Warren Bartolo waxes philosophical on handbags and home in the midst of global lockdown.
Last week, in taking further precautions regarding the spread of COVID-19 in my country, the Maltese government decided to close retail shops. This included hairdressers, beauticians, and handbag outlets — all deemed “non-essential”.
Bags, nails, and hair are hot topics amongst my friends and I, so naturally I found myself thinking about the government’s statement for the rest of the day. Placing handbags in conversation with ecology, fiction, lockdowns and pandemics brought to mind an essay by famed writer Ursula K Le Guin; “The Carrier Bag Theory of Fiction.”
The essay espouses the ‘The Carrier Bag’ theory wherein Le Guin posits that characteristically womb-like (i.e.; feminine) tools preceded that of those considered masculine, and are therefore the origin story for human technology.
Le Guin challenges the masculinist logic of phallic tools and technology — the spear, the sword, the stick — and instead tells the story of the recipient; the container, or the handbag, if you will. She argues that
the container (let’s just call them handbags from here on out, it’s more fun) the handbag is the origin of human technology. “65% to 80% of what human beings ate in palaeolithic, neolithic and prehistoric times was gathered,” she says, “only in the extreme Arctic” (where meat was a staple) were phallic tools and weapons required for survival.
Thus, the earliest invention for utilisation has to have been a handbag of sorts in order to gather and collect food or products that were harvested. In essence, Le Guin urges us to depart from the dominant narrative of phallic thinking.
“We’ve heard all about the sticks and the spears and the swords, the things to bash and poke and hit with, the long, hard things, but we have not heard about the thing to put things in. The container, for the thing contained. That is a new story. That is new.”Le Guin
In laymen terms; it’s useless to dig potatoes if you don’t have something to carry them home in. “With or before the tool that forces energy outward, we made the tool that brings energy home.”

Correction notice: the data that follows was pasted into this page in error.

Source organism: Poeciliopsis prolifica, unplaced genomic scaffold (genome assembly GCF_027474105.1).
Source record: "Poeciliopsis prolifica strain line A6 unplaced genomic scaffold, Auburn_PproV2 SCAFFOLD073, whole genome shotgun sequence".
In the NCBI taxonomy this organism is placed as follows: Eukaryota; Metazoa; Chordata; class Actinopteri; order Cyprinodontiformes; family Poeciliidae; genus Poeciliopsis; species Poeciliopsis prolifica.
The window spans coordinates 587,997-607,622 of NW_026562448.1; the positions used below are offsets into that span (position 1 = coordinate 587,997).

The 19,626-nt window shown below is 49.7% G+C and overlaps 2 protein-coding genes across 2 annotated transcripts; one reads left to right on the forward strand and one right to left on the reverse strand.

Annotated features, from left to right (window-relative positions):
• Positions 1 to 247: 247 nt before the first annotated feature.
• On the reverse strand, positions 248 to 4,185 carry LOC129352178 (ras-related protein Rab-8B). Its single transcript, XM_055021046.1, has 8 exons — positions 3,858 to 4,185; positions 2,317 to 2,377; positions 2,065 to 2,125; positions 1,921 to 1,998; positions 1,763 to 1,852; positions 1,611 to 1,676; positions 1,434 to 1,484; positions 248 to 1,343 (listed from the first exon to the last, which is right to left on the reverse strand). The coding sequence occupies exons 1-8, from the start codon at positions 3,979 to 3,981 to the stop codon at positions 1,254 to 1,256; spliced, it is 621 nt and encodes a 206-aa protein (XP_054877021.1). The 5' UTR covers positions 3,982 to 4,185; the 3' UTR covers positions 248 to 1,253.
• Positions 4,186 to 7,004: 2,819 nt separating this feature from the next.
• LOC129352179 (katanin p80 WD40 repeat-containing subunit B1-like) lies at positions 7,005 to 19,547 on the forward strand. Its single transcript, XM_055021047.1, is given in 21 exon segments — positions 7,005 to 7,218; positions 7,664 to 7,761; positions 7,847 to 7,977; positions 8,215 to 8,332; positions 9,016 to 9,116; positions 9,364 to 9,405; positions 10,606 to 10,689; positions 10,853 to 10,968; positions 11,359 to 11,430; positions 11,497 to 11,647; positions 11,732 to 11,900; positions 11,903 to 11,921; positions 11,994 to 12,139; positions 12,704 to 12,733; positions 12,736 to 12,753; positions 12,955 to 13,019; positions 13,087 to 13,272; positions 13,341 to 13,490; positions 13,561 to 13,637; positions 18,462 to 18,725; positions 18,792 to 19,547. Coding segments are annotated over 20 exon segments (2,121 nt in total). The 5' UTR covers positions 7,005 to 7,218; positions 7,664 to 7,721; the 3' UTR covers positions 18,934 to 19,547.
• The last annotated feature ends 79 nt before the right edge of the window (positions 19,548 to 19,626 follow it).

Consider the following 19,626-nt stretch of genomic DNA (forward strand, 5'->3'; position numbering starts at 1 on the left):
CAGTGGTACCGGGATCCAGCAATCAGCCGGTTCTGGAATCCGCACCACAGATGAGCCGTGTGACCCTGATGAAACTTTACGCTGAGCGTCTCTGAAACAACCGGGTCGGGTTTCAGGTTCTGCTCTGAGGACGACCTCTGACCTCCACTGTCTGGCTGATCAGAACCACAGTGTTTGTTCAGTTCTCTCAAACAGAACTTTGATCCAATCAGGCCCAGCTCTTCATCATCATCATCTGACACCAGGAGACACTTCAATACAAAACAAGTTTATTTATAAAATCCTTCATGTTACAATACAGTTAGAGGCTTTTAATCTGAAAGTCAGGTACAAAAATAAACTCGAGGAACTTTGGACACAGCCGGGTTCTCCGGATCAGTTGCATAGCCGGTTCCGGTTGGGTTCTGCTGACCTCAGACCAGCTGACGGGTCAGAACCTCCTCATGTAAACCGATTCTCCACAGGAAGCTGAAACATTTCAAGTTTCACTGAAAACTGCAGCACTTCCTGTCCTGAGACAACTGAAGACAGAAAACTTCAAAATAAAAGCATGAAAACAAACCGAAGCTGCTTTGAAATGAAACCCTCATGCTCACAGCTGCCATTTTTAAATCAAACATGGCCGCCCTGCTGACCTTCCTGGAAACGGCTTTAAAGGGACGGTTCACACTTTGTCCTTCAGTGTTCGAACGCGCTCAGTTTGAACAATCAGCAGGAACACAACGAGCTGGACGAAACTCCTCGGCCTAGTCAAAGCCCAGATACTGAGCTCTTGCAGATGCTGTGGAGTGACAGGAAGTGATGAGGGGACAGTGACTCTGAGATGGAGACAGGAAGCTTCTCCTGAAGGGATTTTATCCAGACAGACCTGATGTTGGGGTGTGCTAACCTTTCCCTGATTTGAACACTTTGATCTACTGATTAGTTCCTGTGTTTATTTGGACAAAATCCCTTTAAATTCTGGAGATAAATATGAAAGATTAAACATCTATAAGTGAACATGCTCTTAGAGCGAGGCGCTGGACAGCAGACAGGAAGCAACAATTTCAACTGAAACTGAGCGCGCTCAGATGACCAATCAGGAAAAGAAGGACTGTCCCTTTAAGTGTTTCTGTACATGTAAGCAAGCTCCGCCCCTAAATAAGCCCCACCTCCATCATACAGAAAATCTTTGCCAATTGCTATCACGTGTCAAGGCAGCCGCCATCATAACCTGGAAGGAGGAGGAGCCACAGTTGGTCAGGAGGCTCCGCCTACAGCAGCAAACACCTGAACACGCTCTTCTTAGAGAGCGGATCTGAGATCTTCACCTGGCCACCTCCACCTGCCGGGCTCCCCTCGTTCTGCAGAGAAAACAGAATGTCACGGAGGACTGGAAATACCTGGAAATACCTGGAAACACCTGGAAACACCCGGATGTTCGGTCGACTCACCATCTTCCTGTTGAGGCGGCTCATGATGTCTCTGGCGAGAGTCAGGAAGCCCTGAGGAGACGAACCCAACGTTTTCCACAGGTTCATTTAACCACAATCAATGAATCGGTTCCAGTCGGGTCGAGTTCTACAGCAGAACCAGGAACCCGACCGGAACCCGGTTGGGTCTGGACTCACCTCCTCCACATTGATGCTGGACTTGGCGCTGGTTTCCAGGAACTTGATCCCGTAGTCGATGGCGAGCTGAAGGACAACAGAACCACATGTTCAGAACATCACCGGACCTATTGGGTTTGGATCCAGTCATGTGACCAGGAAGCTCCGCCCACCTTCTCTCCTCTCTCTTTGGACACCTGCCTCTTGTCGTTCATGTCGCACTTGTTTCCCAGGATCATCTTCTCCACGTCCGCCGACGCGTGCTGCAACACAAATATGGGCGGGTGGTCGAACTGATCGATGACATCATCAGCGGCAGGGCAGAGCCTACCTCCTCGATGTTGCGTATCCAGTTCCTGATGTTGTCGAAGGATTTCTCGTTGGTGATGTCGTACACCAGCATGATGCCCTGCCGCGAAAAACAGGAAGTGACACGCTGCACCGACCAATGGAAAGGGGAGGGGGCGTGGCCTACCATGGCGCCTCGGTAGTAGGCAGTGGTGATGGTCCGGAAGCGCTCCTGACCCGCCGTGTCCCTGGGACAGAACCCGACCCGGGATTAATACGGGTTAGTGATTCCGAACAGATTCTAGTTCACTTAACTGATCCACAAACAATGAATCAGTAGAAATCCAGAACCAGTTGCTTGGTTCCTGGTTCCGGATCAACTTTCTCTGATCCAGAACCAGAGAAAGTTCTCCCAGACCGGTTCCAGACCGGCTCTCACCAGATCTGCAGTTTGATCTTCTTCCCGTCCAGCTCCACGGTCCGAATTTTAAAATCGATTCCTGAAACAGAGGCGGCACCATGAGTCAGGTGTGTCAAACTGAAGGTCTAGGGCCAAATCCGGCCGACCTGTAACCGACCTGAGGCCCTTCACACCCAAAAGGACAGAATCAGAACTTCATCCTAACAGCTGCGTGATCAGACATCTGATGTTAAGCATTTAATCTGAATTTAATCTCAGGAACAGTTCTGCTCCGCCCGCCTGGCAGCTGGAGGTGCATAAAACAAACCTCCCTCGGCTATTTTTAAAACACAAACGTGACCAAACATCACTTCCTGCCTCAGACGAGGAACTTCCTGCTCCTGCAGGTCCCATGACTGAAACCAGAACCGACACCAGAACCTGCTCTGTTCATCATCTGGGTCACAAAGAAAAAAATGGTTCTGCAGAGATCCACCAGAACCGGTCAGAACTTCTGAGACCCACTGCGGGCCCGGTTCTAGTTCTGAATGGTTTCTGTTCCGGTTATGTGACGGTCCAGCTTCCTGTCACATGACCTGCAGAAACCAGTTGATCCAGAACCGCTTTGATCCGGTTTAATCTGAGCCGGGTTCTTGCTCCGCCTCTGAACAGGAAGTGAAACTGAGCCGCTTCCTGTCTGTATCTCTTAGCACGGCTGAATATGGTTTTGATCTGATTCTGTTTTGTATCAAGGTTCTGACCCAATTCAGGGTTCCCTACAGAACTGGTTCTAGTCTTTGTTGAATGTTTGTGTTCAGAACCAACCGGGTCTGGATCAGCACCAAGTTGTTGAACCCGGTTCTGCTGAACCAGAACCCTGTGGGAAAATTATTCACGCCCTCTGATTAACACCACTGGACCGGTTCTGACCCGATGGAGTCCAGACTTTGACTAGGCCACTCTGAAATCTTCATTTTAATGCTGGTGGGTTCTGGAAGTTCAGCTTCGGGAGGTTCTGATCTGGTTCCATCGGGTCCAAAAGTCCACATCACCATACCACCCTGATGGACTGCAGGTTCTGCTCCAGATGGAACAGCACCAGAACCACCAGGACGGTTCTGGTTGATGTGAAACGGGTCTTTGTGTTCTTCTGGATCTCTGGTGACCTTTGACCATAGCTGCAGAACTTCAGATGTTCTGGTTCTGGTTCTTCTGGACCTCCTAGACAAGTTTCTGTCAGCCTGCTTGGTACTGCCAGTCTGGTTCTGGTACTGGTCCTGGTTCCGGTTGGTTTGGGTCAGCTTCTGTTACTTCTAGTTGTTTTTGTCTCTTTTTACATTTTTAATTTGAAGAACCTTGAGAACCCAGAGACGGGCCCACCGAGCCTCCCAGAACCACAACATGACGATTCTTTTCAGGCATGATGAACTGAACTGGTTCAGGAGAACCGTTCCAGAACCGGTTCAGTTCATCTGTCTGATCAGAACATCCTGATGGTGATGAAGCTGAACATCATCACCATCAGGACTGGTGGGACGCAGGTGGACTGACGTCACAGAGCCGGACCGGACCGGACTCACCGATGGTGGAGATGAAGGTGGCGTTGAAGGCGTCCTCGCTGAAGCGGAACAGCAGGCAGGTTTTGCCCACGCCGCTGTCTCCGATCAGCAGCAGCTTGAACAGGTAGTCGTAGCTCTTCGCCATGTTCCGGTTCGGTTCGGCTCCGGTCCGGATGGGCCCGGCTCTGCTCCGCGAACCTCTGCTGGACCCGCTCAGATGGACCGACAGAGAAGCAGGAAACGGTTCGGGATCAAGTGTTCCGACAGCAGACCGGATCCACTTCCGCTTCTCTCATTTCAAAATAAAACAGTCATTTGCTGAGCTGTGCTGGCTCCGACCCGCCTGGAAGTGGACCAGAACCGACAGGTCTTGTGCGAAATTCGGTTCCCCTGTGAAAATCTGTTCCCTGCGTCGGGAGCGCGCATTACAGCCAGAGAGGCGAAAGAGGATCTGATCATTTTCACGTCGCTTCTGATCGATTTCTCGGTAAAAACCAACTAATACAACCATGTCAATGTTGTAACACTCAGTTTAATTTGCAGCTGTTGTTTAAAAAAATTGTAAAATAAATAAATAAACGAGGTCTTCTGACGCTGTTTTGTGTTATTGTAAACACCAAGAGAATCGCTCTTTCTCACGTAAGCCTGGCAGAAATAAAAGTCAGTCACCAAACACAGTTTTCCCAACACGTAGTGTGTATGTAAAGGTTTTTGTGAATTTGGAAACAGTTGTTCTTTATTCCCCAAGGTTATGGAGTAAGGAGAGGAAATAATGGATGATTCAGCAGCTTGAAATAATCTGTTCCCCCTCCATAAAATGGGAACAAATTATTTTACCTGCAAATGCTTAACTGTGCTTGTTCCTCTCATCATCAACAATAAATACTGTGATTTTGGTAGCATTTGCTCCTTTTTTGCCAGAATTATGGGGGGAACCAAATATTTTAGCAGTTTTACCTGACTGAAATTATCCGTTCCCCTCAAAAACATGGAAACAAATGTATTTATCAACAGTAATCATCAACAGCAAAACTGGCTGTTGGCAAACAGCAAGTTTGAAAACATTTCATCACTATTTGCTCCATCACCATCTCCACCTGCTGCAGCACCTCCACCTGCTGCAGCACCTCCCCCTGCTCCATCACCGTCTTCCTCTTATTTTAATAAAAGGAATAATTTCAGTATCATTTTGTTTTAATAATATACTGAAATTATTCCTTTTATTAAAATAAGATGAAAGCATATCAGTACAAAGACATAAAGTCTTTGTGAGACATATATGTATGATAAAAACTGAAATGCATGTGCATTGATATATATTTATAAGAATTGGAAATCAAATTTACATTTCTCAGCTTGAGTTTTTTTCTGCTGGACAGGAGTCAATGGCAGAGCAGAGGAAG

Now more than ever this quote resonates with me on a personal level, as I’m sure it does with many of you. To prevent the spread of this virus we’re locking ourselves within our homes (our containers), unable to ‘force our energy outward’.
Of course, Le Guin recognises that putting the handbag under the spotlight is a strange gesture, absurd even. However she argues that this is because we’re accustomed to phallocentric narratives; “Finally, it’s clear that the Hero does not look well in this bag. He needs a stage or a pedestal or a pinnacle. You put him in a bag and he looks like a rabbit, like a potato.”
But, of course, the handbag has much to offer. The bag theory embraced in Le Guin’s essay destabilises values like conquest and domination perpetuated by “Man the Hero” in favour of an ethical system that gravitates toward continuity, contiguity and cohabitation, and ultimately leads us to view ourselves as common bodies alongside non-human ecologies.
Le Guin strives for a narrative “conceived as a carrier bag/belly/box/house/medicine bundle,” suggesting that a bag’s function comes close to that of a house. A useful term for getting your head around this is ‘habitat’ (house), derived from the Latin ‘habitus’ (v: habeo), which also means ‘I wear/I carry/inhabit’. I have the habit of carrying a handbag, I hold/carry/have a handbag. I inhabit. I cohabit.